At the beginning of the semester, we were asked for our first assignment to define digital storytelling. For that post, I argued that digital stories were like traditional stories, but were markedly different for a variety of reasons. I argued that they do not always follow Gustav Fretag’s theory of the dramatic arc, at least not in a ways that are immediately recognizable (Mechler, 2012).
I meditated on the line between storytelling and voyeurism, noting that some forms of digital storytelling are geared more at attracting attention than creating a quality product. According to a study conducted in 2015, many humans now have shorter attention spans than goldfish, thanks to the wide-spread use of handheld devices (Watson, 2015), which means we must ask ourselves whether we are creating stories or distractions.
While I still think the lines are sometimes blurred, my perception of what digital storytelling is has changed. We have experimented with a variety of media this semester, and although the platforms we used, such as Aurasma and Twitter, seemed very alien in comparison with more traditional storytelling forms, I have come to the conclusion finally that they are not so different.
For my Remixes and Mash-ups assignment, I chose to create a video using Adobe Spark. Because it was so open-ended, there were a lot of ways I could approach this assignment. Ultimately, I decided to return to that initial question of, “What is Digital Storytelling,” which has been the crux of my inquiry this semester. Even when I was not directed to consider it, even when I was experimenting with different programs and thinking about storytelling from different angles, I was always coming back to that question.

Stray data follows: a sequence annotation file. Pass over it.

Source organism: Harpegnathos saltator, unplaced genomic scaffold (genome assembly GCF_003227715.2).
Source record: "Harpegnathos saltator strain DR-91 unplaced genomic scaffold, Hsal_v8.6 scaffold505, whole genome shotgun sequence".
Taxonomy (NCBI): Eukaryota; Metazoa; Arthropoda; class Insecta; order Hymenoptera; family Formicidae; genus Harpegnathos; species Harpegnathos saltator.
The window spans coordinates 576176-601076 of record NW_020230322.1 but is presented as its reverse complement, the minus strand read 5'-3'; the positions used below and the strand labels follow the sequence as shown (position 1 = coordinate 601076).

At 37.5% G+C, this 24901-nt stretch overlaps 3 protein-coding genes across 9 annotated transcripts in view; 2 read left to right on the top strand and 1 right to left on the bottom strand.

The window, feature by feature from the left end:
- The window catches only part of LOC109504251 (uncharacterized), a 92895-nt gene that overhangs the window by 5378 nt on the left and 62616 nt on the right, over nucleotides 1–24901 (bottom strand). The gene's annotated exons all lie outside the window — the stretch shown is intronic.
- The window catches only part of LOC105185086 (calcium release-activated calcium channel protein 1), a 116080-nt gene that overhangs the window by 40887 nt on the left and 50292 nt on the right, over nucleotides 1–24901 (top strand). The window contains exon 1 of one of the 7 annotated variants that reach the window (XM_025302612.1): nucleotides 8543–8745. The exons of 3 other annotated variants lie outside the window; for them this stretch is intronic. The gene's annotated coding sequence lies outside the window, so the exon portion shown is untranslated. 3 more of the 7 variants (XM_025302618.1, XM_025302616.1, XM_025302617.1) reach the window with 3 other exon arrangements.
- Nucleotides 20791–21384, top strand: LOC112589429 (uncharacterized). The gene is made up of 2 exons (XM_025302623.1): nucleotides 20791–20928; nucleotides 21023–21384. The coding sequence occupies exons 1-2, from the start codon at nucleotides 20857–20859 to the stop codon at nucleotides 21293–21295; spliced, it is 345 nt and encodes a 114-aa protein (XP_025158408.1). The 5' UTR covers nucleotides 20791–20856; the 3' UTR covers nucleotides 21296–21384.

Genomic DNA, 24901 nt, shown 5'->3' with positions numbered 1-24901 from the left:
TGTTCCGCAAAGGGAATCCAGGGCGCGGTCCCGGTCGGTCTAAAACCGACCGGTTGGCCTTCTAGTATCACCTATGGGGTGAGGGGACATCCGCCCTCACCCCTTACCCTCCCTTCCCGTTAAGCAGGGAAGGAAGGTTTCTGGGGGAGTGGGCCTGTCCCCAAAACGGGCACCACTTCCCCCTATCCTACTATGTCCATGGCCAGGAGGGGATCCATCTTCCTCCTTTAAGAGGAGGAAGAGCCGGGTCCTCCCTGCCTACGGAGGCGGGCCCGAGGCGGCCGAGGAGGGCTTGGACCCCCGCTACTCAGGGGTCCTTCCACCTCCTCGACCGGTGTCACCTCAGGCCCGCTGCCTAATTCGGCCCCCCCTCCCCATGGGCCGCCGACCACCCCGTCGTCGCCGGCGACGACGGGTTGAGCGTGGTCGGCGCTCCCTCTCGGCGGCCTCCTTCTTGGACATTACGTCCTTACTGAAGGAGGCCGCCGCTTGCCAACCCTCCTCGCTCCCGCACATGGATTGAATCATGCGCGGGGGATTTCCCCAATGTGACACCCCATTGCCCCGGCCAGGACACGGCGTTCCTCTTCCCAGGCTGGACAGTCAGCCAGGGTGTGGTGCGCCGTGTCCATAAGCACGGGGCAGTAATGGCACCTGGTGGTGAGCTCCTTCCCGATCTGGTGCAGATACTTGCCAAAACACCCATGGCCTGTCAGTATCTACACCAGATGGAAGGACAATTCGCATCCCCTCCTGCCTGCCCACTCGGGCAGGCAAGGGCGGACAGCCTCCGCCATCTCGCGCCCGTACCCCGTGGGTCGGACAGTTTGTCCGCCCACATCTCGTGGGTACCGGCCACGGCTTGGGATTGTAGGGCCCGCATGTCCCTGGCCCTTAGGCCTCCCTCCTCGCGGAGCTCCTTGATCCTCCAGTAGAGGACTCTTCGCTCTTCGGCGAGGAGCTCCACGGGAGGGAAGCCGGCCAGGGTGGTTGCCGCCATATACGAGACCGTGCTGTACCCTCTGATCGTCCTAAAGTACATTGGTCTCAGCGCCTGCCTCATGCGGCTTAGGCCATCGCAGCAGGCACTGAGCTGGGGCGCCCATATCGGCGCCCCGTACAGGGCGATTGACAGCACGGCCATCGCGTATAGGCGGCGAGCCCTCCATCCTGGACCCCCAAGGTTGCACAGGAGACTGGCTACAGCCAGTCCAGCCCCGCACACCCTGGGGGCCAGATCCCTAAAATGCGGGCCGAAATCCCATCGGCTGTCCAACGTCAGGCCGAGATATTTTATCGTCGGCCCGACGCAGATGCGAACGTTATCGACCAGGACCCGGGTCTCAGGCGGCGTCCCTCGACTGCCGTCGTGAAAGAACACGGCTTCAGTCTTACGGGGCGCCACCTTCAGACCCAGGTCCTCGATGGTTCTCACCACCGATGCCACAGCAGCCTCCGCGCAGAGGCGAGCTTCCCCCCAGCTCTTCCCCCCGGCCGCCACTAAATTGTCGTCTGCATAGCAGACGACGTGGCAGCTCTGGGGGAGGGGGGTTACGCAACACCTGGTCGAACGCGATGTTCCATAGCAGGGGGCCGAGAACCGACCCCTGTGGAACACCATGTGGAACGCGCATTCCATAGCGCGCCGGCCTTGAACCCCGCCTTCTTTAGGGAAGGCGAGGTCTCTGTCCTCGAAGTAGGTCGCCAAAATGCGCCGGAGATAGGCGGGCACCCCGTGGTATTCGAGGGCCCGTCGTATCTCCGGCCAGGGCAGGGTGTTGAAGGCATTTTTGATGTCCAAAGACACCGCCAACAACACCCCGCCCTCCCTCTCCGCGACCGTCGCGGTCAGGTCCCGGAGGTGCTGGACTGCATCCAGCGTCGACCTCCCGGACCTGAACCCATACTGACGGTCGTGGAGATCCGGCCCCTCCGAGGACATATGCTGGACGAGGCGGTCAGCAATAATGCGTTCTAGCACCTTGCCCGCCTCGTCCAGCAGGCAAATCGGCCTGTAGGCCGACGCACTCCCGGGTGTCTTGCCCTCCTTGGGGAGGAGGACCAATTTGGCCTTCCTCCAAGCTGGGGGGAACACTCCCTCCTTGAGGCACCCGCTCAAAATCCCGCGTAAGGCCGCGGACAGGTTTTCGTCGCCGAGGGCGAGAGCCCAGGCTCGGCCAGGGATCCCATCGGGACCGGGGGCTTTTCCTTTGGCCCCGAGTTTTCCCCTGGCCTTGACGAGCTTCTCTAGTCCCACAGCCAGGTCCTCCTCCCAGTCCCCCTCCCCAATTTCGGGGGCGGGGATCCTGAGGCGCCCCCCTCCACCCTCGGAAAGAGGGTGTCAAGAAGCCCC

This was my first experience using Adobe Spark, and while I have not played with all the features, I can see how it could be a useful tool. The program itself was fairly easy to figure out, and while there were limitations in regards to the layout options, there were lots of of choices for free visuals and music.
I also liked the way I was able to control the speed of each slide. Controlling the speed made it easier for me to control the pacing and the tone of the presentation. Although I am not exactly telling a story (or am I?), I had the idea of a narrative arc in the front of my mind as I was putting everything together.
I did encounter some issues when trying to create a shareable link to the presentation. Looking online, it appears this is probably a software glitch. While annoying, it was not enough to completely turn me off of the program. I would suggest it for others and I will likely use it for the classes I teach.
Melcher, C. (2012, October 3). Empathy, Neurochemistry, and the Dramatic Arc: Paul Zak at the Future of Storytelling 2012 [Video file]. Retrieved from http://www.youtube.com/watch?v=q1a7tiA1Qzo
Watson, L. (2015, May 15). Humans have shorter attention span than goldfish thanks to smartphone The Telegraph. Retrieved from http://www.telegraph.co.uk/